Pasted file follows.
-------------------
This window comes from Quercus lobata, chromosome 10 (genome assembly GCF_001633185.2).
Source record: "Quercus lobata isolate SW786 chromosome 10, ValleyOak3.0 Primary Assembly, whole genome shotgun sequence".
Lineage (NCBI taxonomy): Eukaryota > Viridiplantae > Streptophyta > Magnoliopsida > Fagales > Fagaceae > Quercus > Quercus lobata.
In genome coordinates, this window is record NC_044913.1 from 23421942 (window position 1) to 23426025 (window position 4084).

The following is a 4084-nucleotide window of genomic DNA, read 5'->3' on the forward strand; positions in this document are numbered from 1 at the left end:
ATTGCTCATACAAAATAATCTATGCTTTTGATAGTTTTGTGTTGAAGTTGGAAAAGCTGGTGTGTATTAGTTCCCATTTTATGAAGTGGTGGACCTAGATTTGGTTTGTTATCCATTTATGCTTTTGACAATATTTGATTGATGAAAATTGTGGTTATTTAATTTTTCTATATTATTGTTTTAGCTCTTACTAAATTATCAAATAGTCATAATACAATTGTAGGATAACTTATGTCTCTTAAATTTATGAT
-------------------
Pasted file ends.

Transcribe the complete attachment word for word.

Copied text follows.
This window comes from Quercus lobata, chromosome 10 (genome assembly GCF_001633185.2).
Source record: "Quercus lobata isolate SW786 chromosome 10, ValleyOak3.0 Primary Assembly, whole genome shotgun sequence".
Lineage (NCBI taxonomy): Eukaryota > Viridiplantae > Streptophyta > Magnoliopsida > Fagales > Fagaceae > Quercus > Quercus lobata.
In genome coordinates, this window is record NC_044913.1 from 23421942 (window position 1) to 23426025 (window position 4084).

The following is a 4084-nucleotide window of genomic DNA, read 5'->3' on the forward strand; positions in this document are numbered from 1 at the left end:
ATTGCTCATACAAAATAATCTATGCTTTTGATAGTTTTGTGTTGAAGTTGGAAAAGCTGGTGTGTATTAGTTCCCATTTTATGAAGTGGTGGACCTAGATTTGGTTTGTTATCCATTTATGCTTTTGACAATATTTGATTGATGAAAATTGTGGTTATTTAATTTTTCTATATTATTGTTTTAGCTCTTACTAAATTATCAAATAGTCATAATACAATTGTAGGATAACTTATGTCTCTTAAATTTATGAT